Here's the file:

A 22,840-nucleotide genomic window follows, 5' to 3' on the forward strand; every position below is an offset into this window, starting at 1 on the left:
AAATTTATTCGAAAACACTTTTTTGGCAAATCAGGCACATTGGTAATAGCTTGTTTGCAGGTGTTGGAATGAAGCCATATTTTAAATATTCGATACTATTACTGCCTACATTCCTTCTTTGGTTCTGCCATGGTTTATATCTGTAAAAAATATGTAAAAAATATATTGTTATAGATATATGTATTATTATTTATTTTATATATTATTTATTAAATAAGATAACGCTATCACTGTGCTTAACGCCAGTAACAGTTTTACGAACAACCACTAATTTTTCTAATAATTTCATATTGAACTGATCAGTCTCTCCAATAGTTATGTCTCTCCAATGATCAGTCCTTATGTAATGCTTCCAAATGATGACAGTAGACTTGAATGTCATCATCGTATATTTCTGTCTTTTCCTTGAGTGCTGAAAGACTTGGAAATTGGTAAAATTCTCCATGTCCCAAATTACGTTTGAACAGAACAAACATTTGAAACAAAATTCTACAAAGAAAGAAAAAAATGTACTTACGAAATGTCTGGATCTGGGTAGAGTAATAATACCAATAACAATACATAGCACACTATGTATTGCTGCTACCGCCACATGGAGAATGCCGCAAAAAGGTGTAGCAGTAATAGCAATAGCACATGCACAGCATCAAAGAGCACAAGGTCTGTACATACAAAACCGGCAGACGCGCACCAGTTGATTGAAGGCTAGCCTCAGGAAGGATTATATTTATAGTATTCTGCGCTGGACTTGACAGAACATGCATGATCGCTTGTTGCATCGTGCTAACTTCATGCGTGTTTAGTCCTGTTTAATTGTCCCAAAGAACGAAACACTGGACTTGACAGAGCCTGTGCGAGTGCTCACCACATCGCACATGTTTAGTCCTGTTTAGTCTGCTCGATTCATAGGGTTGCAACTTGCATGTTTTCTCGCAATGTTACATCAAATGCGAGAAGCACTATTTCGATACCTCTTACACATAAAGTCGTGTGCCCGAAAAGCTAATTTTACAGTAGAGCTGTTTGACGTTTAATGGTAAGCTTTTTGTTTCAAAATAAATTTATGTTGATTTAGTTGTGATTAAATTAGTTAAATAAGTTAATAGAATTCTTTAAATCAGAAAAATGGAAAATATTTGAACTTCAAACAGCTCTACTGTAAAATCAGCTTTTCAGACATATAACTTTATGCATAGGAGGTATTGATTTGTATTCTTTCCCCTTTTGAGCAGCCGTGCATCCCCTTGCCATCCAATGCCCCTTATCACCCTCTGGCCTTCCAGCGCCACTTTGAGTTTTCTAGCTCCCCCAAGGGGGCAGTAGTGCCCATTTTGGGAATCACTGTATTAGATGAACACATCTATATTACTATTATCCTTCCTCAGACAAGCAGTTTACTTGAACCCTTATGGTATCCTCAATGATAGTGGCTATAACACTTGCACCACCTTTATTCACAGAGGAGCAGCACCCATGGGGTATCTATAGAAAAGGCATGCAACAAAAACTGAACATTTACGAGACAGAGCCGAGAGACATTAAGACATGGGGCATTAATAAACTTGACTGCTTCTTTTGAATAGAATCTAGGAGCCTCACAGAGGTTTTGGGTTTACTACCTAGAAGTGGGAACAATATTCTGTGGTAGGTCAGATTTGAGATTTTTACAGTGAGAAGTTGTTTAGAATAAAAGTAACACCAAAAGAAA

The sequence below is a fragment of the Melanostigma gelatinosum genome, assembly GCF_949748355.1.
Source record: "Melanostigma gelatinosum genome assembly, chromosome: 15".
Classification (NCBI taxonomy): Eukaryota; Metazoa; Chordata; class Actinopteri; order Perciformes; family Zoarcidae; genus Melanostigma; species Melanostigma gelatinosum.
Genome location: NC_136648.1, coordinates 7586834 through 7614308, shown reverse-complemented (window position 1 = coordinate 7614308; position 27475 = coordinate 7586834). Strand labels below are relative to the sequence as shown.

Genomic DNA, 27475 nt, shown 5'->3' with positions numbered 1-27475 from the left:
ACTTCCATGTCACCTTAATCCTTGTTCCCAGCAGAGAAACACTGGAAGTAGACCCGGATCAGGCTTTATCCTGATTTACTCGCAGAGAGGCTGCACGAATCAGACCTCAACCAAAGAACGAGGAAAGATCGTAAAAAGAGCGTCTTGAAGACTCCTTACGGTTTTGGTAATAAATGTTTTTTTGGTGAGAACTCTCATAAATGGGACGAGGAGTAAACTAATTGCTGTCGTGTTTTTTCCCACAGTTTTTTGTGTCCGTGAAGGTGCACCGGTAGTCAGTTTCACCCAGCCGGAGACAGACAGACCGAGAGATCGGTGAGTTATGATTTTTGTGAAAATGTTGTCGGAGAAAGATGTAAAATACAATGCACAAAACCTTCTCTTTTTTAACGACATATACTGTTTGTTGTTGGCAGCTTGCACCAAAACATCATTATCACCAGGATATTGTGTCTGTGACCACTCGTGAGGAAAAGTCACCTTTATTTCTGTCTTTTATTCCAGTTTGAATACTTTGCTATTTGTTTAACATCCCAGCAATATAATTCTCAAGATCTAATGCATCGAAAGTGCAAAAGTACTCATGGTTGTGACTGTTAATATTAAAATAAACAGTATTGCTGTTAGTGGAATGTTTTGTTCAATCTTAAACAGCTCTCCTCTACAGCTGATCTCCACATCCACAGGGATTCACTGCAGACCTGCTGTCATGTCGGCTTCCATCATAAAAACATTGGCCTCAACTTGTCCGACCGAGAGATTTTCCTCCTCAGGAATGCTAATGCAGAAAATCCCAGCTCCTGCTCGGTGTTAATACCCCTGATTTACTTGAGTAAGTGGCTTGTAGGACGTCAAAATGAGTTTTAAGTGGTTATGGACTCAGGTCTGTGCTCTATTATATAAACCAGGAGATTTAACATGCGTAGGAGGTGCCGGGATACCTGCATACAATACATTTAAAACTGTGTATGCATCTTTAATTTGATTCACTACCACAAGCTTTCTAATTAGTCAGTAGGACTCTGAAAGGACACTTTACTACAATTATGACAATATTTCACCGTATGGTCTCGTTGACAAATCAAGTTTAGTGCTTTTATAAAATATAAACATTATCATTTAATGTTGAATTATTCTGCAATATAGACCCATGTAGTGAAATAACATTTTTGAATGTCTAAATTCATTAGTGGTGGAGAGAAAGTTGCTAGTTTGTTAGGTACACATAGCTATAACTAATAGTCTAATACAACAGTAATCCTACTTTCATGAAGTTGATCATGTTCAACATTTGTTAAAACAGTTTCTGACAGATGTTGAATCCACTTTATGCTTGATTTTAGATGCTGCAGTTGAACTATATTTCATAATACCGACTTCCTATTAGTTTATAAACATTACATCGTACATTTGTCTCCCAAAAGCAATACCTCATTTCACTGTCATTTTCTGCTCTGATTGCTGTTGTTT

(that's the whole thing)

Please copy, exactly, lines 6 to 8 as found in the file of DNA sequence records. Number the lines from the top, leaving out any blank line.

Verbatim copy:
Genome location: NC_136648.1, coordinates 7586834 through 7614308, shown reverse-complemented (window position 1 = coordinate 7614308; position 27475 = coordinate 7586834). Strand labels below are relative to the sequence as shown.

Genomic DNA, 27475 nt, shown 5'->3' with positions numbered 1-27475 from the left:
ACTTCCATGTCACCTTAATCCTTGTTCCCAGCAGAGAAACACTGGAAGTAGACCCGGATCAGGCTTTATCCTGATTTACTCGCAGAGAGGCTGCACGAATCAGACCTCAACCAAAGAACGAGGAAAGATCGTAAAAAGAGCGTCTTGAAGACTCCTTACGGTTTTGGTAATAAATGTTTTTTTGGTGAGAACTCTCATAAATGGGACGAGGAGTAAACTAATTGCTGTCGTGTTTTTTCCCACAGTTTTTTGTGTCCGTGAAGGTGCACCGGTAGTCAGTTTCACCCAGCCGGAGACAGACAGACCGAGAGATCGGTGAGTTATGATTTTTGTGAAAATGTTGTCGGAGAAAGATGTAAAATACAATGCACAAAACCTTCTCTTTTTTAACGACATATACTGTTTGTTGTTGGCAGCTTGCACCAAAACATCATTATCACCAGGATATTGTGTCTGTGACCACTCGTGAGGAAAAGTCACCTTTATTTCTGTCTTTTATTCCAGTTTGAATACTTTGCTATTTGTTTAACATCCCAGCAATATAATTCTCAAGATCTAATGCATCGAAAGTGCAAAAGTACTCATGGTTGTGACTGTTAATATTAAAATAAACAGTATTGCTGTTAGTGGAATGTTTTGTTCAATCTTAAACAGCTCTCCTCTACAGCTGATCTCCACATCCACAGGGATTCACTGCAGACCTGCTGTCATGTCGGCTTCCATCATAAAAACATTGGCCTCAACTTGTCCGACCGAGAGATTTTCCTCCTCAGGAATGCTAATGCAGAAAATCCCAGCTCCTGCTCGGTGTTAATACCCCTGATTTACTTGAGTAAGTGGCTTGTAGGACGTCAAAATGAGTTTTAAGTGGTTATGGACTCAGGTCTGTGCTCTATTATATAAACCAGGAGATTTAACATGCGTAGGAGGTGCCGGGATACCTGCATACAATACATTTAAAACTGTGTATGCATCTTTAATTTGATTCACTACCACAAGCTTTCTAATTAGTCAGTAGGACTCTGAAAGGACACTTTACTACAATTATGACAATATTTCACCGTATGGTCTCGTTGACAAATCAAGTTTAGTGCTTTTATAAAATATAAACATTATCATTTAATGTTGAATTATTCTGCAATATAGACCCATGTAGTGAAATAACATTTTTGAATGTCTAAATTCATTAGTGGTGGAGAGAAAGTTGCTAGTTTGTTAGGTACACATAGCTATAACTAATAGTCTAATACAACAGTAATCCTACTTTCATGAAGTTGATCATGTTCAACATTTGTTAAAACAGTTTCTGACAGATGTTGAATCCACTTTATGCTTGATTTTAGATGCTGCAGTTGAACTATATTTCATAATACCGACTTCCTATTAGTTTATAAACATTACATCGTACATTTGTCTCCCAAAAGCAATACCTCATTTCACTGTCATTTTCTGCTCTGATTGCTGTTGTTT